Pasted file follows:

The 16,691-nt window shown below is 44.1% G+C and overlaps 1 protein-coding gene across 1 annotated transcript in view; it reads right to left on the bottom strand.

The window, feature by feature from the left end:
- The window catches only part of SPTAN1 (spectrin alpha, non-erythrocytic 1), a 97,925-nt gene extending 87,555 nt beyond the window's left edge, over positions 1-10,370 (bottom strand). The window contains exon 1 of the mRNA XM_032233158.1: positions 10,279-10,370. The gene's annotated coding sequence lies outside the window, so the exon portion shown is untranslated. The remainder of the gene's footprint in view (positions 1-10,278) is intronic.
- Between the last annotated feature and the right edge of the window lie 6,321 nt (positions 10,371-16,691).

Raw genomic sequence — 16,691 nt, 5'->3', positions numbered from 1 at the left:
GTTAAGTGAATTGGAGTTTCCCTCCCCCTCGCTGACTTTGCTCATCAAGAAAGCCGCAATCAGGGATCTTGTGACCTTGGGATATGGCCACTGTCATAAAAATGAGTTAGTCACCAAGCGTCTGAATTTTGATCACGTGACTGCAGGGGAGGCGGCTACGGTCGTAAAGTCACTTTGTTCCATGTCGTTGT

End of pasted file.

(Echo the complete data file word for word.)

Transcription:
The 16,691-nt window shown below is 44.1% G+C and overlaps 1 protein-coding gene across 1 annotated transcript in view; it reads right to left on the bottom strand.

The window, feature by feature from the left end:
- The window catches only part of SPTAN1 (spectrin alpha, non-erythrocytic 1), a 97,925-nt gene extending 87,555 nt beyond the window's left edge, over positions 1-10,370 (bottom strand). The window contains exon 1 of the mRNA XM_032233158.1: positions 10,279-10,370. The gene's annotated coding sequence lies outside the window, so the exon portion shown is untranslated. The remainder of the gene's footprint in view (positions 1-10,278) is intronic.
- Between the last annotated feature and the right edge of the window lie 6,321 nt (positions 10,371-16,691).

Raw genomic sequence — 16,691 nt, 5'->3', positions numbered from 1 at the left:
GTTAAGTGAATTGGAGTTTCCCTCCCCCTCGCTGACTTTGCTCATCAAGAAAGCCGCAATCAGGGATCTTGTGACCTTGGGATATGGCCACTGTCATAAAAATGAGTTAGTCACCAAGCGTCTGAATTTTGATCACGTGACTGCAGGGGAGGCGGCTACGGTCGTAAAGTCACTTTGTTCCATGTCGTTGT